April 26, 2019

Minnesota Legislative Update: Session Enters the Home Stretch

Lawmakers returned from the Easter/Passover Break on Tuesday and immediately got to work moving omnibus finance bills off the House and Senate floor and into conference committees. Several omnibus bills were passed off the House and Senate floors this week, but not without extensive debate, resulting in floor sessions lasting late into the evenings.

Session is nearing the final stretch and legislators are literally working around the clock to ensure they meet leadership imposed deadlines. The House and Senate must pass all major finance bills off the House and Senate floors by next Wednesday. Leadership hopes to have conferees for most conference committees by then.

Senate Floor Action on Omnibus Finance Bills

Five omnibus finance bills were passed off the Senate floor this week. These include:

  • Omnibus Agriculture and Housing Finance Bill: SF 2226, authored by Sen. Torrey Westrom (R-Elbow Lake), prioritizes value-added agriculture, farm family mental health, rural broadband and added housing infrastructure. Notably, the bill appropriates $30 million for deposit in the border-to-border broadband fund account in FY2020. It also contains an additional $125,000 appropriation to fund a second mental health counselor for farm families. Further, it funds the Dairy Producer Margin Coverage Premium Assistance program, which helps dairy farmers maintain profitability. The bill passed as amended on Tuesday on a vote of 35-32.
  • Omnibus Environment Finance Bill: SF 2314, authored by Sen. Bill Ingebrigtsen (R-Alexandria), appropriates $276 million out of the General Fund for the 20-21 biennium to fund a number of initiatives. The bill allocates approximately $1 million to the Minnesota Aquatic Invasive Species Research Center, aiming to develop research-based solutions and reduce the effects of aquatic invasive species. The legislation also increases funding to combat Chronic Wasting Disease and preserve and protect Minnesota’s parks and trails. In addition, the bill provides Minnesota residents with free admission to the Minnesota Zoo and state parks on state holidays. The bill passed as amended on Tuesday on a vote of 43-24.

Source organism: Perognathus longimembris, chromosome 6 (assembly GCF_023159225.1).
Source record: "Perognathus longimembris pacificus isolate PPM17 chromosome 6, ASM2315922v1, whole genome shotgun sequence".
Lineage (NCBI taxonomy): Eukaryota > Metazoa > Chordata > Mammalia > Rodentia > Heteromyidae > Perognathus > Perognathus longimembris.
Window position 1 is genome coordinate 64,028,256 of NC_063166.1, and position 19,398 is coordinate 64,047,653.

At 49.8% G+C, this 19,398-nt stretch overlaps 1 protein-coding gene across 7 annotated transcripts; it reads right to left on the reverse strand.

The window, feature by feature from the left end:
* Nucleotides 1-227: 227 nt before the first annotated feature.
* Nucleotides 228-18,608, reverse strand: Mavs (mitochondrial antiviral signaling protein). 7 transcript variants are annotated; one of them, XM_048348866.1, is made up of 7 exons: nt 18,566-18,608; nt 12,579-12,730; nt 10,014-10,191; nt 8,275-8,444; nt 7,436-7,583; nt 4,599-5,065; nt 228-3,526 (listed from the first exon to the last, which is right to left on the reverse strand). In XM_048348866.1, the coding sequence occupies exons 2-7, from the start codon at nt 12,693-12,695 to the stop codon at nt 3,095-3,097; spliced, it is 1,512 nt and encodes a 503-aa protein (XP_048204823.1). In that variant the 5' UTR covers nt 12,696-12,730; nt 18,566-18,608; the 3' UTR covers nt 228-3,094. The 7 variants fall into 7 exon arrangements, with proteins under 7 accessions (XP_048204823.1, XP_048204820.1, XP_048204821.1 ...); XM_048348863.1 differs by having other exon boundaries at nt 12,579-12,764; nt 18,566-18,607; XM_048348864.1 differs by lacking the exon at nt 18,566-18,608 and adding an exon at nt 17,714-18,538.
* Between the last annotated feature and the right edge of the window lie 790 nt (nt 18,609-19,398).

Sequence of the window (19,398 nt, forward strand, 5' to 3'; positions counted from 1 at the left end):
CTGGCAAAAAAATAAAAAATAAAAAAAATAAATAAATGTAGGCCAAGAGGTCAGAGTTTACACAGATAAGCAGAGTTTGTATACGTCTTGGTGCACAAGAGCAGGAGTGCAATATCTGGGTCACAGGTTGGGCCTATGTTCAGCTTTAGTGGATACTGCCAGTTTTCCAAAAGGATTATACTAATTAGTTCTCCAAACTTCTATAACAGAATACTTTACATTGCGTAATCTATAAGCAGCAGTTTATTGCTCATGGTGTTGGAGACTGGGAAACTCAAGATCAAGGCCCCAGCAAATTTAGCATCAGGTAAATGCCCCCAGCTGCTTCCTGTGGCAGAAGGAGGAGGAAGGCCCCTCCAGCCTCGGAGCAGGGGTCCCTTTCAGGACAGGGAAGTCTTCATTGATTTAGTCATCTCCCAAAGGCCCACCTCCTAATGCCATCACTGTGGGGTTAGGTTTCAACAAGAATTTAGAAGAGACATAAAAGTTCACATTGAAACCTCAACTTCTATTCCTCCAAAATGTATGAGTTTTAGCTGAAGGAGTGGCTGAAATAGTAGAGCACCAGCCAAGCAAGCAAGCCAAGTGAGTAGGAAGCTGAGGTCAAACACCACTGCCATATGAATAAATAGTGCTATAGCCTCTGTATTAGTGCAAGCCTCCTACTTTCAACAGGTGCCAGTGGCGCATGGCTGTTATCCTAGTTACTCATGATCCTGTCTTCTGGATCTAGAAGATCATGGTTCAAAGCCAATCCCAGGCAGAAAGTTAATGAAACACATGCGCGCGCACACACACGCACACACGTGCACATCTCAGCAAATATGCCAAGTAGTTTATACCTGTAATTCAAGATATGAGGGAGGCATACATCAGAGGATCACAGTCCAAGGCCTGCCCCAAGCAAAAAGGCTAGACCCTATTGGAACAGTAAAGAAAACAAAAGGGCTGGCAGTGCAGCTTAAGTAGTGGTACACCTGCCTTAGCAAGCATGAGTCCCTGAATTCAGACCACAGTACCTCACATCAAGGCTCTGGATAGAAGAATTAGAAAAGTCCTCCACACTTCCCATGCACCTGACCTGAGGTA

• Omnibus Higher Education Finance Bill: SF 2415, authored by Sen. Paul Anderson (R-Plymouth), seeks to protect students and families from increased costs, limit tuition increases, and prepare students for a rapidly changing economy. The bill invests over $3.3 billion into Minnesota’s higher education system, which is an increase of $65.7 million over the last biennium. Included in the bill is a $15 million-dollar investment increase in the Workforce Scholarship Program, promoting the use of the two-year system as a path to employment. The budget also expands eligibility to more students and provides emergency grants to students in need. The bill passed on Wednesday with a vote of 38-29.
  • Omnibus Judiciary and Public Safety Finance Bill: SF 802, authored by Sen. Warren Limmer (R-Maple Grove), appropriates $2.39 billion dollars for the Department of Public Safety, the Department of Corrections, and the Judiciary Branch. It increases spending by a little over $38 million, including $9.5 million in new funding for the hiring of correction officers and security upgrades at state prisons and correctional facilities. It also provides funding to toughen penalties for sex offenders and repeals the marital rape defense. The bill passed on Wednesday with a vote of 44-23.
  • Omnibus State Government Finance Bill: SF 2227, authored by Sen. Mary Kiffmeyer (R-Big Lake), focuses on cybersecurity and accountability within state programs. The bill appropriates $20.5 million for the creation of a legislative commission on cybersecurity and other cybersecurity initiatives. To increase accountability, the bill has a zero-based budgeting requirement that ensures careful reviews of state programs before continued funding. The bill passed on Thursday with a vote of 37-28.

House Floor Action on Omnibus Finance Bills

Four omnibus finance bills were passed off the House floor this week. These include: